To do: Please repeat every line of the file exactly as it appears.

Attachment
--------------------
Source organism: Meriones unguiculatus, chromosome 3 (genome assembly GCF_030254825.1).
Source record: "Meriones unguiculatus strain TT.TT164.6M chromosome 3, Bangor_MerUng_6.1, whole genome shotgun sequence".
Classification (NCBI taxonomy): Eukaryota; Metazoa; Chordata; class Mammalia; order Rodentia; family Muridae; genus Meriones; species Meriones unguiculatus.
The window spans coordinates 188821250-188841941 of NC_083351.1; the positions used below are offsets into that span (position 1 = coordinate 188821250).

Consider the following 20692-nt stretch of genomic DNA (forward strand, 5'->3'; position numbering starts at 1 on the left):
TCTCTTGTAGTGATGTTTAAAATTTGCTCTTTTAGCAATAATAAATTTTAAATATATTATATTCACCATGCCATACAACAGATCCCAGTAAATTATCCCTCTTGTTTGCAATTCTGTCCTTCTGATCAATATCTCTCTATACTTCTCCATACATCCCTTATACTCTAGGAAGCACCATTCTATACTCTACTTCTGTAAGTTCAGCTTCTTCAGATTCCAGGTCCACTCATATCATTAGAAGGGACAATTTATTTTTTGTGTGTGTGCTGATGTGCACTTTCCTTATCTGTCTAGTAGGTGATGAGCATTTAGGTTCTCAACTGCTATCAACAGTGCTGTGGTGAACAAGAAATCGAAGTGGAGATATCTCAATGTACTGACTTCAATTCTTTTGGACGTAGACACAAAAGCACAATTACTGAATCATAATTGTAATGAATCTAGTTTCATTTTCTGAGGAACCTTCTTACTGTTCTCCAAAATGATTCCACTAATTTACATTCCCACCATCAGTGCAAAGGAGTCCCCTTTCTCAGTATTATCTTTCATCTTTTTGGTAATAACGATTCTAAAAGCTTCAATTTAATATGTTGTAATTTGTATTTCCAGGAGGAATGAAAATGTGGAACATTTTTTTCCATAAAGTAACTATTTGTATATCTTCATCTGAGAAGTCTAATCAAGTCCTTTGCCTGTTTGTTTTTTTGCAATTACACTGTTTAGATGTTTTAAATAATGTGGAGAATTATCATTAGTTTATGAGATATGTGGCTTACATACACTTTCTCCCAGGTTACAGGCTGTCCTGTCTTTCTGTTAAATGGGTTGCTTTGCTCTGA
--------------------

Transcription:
Source organism: Meriones unguiculatus, chromosome 3 (genome assembly GCF_030254825.1).
Source record: "Meriones unguiculatus strain TT.TT164.6M chromosome 3, Bangor_MerUng_6.1, whole genome shotgun sequence".
Classification (NCBI taxonomy): Eukaryota; Metazoa; Chordata; class Mammalia; order Rodentia; family Muridae; genus Meriones; species Meriones unguiculatus.
The window spans coordinates 188821250-188841941 of NC_083351.1; the positions used below are offsets into that span (position 1 = coordinate 188821250).

Consider the following 20692-nt stretch of genomic DNA (forward strand, 5'->3'; position numbering starts at 1 on the left):
TCTCTTGTAGTGATGTTTAAAATTTGCTCTTTTAGCAATAATAAATTTTAAATATATTATATTCACCATGCCATACAACAGATCCCAGTAAATTATCCCTCTTGTTTGCAATTCTGTCCTTCTGATCAATATCTCTCTATACTTCTCCATACATCCCTTATACTCTAGGAAGCACCATTCTATACTCTACTTCTGTAAGTTCAGCTTCTTCAGATTCCAGGTCCACTCATATCATTAGAAGGGACAATTTATTTTTTGTGTGTGTGCTGATGTGCACTTTCCTTATCTGTCTAGTAGGTGATGAGCATTTAGGTTCTCAACTGCTATCAACAGTGCTGTGGTGAACAAGAAATCGAAGTGGAGATATCTCAATGTACTGACTTCAATTCTTTTGGACGTAGACACAAAAGCACAATTACTGAATCATAATTGTAATGAATCTAGTTTCATTTTCTGAGGAACCTTCTTACTGTTCTCCAAAATGATTCCACTAATTTACATTCCCACCATCAGTGCAAAGGAGTCCCCTTTCTCAGTATTATCTTTCATCTTTTTGGTAATAACGATTCTAAAAGCTTCAATTTAATATGTTGTAATTTGTATTTCCAGGAGGAATGAAAATGTGGAACATTTTTTTCCATAAAGTAACTATTTGTATATCTTCATCTGAGAAGTCTAATCAAGTCCTTTGCCTGTTTGTTTTTTTGCAATTACACTGTTTAGATGTTTTAAATAATGTGGAGAATTATCATTAGTTTATGAGATATGTGGCTTACATACACTTTCTCCCAGGTTACAGGCTGTCCTGTCTTTCTGTTAAATGGGTTGCTTTGCTCTGA